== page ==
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  • Update on my case/Mohan

    Went to Federal Plaza this morning and spoke to a very nice Supervisor. My case still has some outstanding background checks aside from the FBI Fingerprint/Name checks.

    I Was advised to file a Mandamus by the supervisor in order to get a decision on my case. Can you advise an experience lawyer in NYC with a good track record when it comes to Mandamus?

    Thanks

  • #2
    Went to Federal Plaza this morning and spoke to a very nice Supervisor. My case still has some outstanding background checks aside from the FBI Fingerprint/Name checks.

    I Was advised to file a Mandamus by the supervisor in order to get a decision on my case. Can you advise an experience lawyer in NYC with a good track record when it comes to Mandamus?

    Thanks

    Comment


    • #3
      Hey Kalla,

      How are you?

      What is Manamus?
      Man !ooks like you are going to become expert in this stuff. Hang in.

      Comment


      • #4
        normally i don't suggest any attorney but. because of forced decision in your case.. try her she was very good in Mandamus previously... i don't know if she still works.. check her out first if she still take these cases.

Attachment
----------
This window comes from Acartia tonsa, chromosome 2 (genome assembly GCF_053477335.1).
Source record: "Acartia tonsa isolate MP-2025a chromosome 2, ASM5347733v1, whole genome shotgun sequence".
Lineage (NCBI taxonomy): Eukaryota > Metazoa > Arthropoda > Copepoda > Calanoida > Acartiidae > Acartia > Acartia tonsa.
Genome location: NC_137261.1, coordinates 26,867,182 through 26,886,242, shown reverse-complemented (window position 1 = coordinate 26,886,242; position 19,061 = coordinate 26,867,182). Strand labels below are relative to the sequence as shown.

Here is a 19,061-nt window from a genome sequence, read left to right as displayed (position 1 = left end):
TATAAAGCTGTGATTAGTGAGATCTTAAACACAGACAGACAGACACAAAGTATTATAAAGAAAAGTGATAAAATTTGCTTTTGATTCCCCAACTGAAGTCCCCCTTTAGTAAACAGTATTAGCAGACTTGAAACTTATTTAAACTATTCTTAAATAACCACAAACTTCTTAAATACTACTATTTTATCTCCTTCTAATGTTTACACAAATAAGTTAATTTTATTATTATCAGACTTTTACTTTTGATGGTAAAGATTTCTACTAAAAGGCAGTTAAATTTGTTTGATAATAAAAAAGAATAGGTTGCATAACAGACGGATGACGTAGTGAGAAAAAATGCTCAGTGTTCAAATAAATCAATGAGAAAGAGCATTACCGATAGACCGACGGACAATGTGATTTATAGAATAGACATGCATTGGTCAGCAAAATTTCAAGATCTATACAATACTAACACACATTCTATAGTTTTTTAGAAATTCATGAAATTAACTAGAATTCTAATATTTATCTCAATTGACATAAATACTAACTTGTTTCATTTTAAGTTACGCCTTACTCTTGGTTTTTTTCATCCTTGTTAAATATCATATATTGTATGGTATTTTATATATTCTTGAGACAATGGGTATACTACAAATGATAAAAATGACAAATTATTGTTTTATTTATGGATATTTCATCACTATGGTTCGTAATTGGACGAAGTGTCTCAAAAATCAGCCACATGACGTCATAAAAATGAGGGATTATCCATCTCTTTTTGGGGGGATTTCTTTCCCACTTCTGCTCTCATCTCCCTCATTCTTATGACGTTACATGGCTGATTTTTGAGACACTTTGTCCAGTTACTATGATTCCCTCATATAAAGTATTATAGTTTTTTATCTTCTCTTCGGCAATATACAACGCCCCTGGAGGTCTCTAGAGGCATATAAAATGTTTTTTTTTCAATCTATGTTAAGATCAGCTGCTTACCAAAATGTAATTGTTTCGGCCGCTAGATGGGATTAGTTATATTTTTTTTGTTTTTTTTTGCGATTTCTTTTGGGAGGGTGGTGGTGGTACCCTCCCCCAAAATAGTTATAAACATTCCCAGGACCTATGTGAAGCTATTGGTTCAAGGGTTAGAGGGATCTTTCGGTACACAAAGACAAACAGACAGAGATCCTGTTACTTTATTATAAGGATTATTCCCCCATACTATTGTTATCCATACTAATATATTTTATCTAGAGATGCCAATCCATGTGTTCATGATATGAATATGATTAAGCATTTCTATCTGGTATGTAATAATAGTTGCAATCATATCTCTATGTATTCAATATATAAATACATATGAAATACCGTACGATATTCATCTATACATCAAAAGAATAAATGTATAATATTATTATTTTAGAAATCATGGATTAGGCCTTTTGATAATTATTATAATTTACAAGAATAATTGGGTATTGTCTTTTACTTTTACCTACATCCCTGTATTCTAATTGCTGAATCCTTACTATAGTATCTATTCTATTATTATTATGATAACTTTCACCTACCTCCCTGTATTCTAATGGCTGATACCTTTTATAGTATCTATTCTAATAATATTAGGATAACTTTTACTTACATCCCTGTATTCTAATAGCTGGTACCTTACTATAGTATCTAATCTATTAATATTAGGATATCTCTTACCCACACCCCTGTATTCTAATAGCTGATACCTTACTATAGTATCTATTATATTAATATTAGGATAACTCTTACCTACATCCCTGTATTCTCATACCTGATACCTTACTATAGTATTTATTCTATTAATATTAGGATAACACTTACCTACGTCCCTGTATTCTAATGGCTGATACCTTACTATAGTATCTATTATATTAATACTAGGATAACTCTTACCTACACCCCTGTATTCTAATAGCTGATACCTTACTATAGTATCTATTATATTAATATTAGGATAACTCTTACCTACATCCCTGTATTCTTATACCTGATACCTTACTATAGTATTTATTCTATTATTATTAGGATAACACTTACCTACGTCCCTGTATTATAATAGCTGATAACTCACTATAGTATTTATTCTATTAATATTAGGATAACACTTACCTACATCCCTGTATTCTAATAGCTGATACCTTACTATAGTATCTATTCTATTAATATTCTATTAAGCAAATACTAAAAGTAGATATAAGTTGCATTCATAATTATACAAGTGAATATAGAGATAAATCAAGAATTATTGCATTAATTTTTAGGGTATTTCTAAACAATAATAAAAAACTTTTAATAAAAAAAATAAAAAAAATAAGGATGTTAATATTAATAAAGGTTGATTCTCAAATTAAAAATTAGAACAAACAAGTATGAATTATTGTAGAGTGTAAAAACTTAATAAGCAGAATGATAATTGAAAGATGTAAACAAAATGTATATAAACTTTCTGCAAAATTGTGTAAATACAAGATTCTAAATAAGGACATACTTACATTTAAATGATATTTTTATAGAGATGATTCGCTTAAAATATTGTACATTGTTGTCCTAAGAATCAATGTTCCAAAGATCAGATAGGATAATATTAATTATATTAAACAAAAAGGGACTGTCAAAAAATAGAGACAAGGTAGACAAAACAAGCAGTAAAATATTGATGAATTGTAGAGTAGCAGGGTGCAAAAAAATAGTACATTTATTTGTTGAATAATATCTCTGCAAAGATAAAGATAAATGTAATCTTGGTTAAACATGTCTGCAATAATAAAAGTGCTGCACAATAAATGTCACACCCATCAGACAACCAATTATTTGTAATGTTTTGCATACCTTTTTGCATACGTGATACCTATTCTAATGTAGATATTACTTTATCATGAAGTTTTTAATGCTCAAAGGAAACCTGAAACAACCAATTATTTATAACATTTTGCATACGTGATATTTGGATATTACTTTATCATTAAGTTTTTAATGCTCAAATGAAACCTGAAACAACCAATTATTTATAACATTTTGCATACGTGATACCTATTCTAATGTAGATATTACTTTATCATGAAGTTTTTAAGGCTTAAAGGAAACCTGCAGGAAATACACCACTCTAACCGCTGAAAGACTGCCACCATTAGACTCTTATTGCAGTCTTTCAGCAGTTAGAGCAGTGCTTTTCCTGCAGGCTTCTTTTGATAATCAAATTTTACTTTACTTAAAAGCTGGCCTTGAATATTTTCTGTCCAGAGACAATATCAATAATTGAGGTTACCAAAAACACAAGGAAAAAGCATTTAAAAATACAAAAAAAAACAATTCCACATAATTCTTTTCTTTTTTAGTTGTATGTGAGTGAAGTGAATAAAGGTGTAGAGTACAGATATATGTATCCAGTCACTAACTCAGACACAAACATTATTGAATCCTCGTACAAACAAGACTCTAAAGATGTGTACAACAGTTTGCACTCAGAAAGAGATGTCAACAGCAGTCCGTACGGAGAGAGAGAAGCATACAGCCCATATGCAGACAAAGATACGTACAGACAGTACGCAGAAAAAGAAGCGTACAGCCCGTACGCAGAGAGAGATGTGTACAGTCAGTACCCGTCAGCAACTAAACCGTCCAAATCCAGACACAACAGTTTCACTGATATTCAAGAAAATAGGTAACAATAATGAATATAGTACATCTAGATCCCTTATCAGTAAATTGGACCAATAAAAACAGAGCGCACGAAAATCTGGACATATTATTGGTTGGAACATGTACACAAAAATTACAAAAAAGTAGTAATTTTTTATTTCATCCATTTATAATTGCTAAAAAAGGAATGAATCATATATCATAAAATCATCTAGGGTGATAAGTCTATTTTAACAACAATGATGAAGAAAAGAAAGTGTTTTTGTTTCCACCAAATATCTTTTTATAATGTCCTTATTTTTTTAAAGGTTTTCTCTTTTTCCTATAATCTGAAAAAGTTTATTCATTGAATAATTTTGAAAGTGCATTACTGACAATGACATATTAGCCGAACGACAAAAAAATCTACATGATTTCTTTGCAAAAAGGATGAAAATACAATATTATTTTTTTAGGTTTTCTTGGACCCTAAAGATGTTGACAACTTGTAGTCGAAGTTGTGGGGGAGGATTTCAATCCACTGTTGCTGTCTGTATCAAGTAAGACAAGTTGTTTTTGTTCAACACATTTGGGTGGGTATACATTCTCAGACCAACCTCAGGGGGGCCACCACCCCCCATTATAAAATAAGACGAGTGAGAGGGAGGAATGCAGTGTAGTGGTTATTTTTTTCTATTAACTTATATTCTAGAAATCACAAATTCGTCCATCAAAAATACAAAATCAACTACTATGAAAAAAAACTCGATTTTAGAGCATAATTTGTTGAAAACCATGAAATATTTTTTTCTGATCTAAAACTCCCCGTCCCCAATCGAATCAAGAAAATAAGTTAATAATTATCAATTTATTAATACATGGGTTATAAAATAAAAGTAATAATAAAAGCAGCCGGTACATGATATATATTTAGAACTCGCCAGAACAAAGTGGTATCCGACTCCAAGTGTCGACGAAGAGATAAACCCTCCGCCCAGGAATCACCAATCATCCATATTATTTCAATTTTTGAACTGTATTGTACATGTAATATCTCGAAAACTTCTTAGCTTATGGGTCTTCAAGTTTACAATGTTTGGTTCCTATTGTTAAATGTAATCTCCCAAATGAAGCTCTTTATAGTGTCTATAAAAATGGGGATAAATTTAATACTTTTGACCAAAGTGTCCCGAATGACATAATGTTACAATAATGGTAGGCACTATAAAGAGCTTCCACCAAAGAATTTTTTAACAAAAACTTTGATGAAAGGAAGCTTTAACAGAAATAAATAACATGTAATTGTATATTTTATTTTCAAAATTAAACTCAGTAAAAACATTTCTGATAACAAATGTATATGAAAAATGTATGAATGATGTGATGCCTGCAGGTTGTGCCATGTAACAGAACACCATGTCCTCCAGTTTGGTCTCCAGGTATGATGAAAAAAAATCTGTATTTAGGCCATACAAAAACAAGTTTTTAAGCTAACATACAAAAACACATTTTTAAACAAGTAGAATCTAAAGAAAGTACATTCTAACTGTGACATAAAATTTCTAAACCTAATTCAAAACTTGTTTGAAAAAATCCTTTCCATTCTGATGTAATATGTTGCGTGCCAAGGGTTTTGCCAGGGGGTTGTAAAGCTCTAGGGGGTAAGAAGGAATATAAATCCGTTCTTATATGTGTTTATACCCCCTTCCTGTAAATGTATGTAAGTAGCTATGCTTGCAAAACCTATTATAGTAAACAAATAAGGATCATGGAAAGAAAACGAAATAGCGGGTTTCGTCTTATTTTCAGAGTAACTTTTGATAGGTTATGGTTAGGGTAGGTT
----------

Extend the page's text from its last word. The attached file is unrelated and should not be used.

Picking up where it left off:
Elisabeth Ames
        575 Madison Avenue Suite 1000
        New York, NY 10025
        Phone: 212-605-0255
        Fax: 212-605-0259
        E-mail: elisabethames@RCN.com
        http://www.ameslaw.com
        Its a discussion, not a legal advise..

        Comment


        • #5
          Thanks a lot Mohan! will do!

          Comment


          • #6
            Kumna,
            Here is a synopsis of what a "writ of mandamus" is:

            The ABCs of Immigration - Bringing Mandamus Suits against the INS
            by Greg Siskind and Amy Ballentine

            Nearly every person who has ever dealt with the INS knows that in some cases, the INS simply fails to act. In these cases, there is ultimately only one action that the aggrieved party can take – to sue the INS. This type of lawsuit is commonly known as "mandamus," which is short for filing a writ of mandamus. A writ of mandamus is a form of civil action designed to compel a government actor to perform a duty owed to the plaintiff (Lawyers reading this will know that, technically, under the Federal Rules of Civil Procedure, there are no writs of mandamus, only actions in the nature of mandamus, but for simplicity's sake, this article will call it mandamus). It is important to note that mandamus is not used to force the INS to reach a favorable result, but only to take action that it is legally obligated to take. It can result in a denial of the application.
            Before filing the lawsuit, there are a number of steps that should be taken. This is so that, when the suit is filed, the plaintiff has clearly done everything they can, short of filing a lawsuit, to resolve the problem. A plaintiff who appears in court without having attempted to resolve the situation in other ways will not be particularly sympathetic, whereas one who has will be.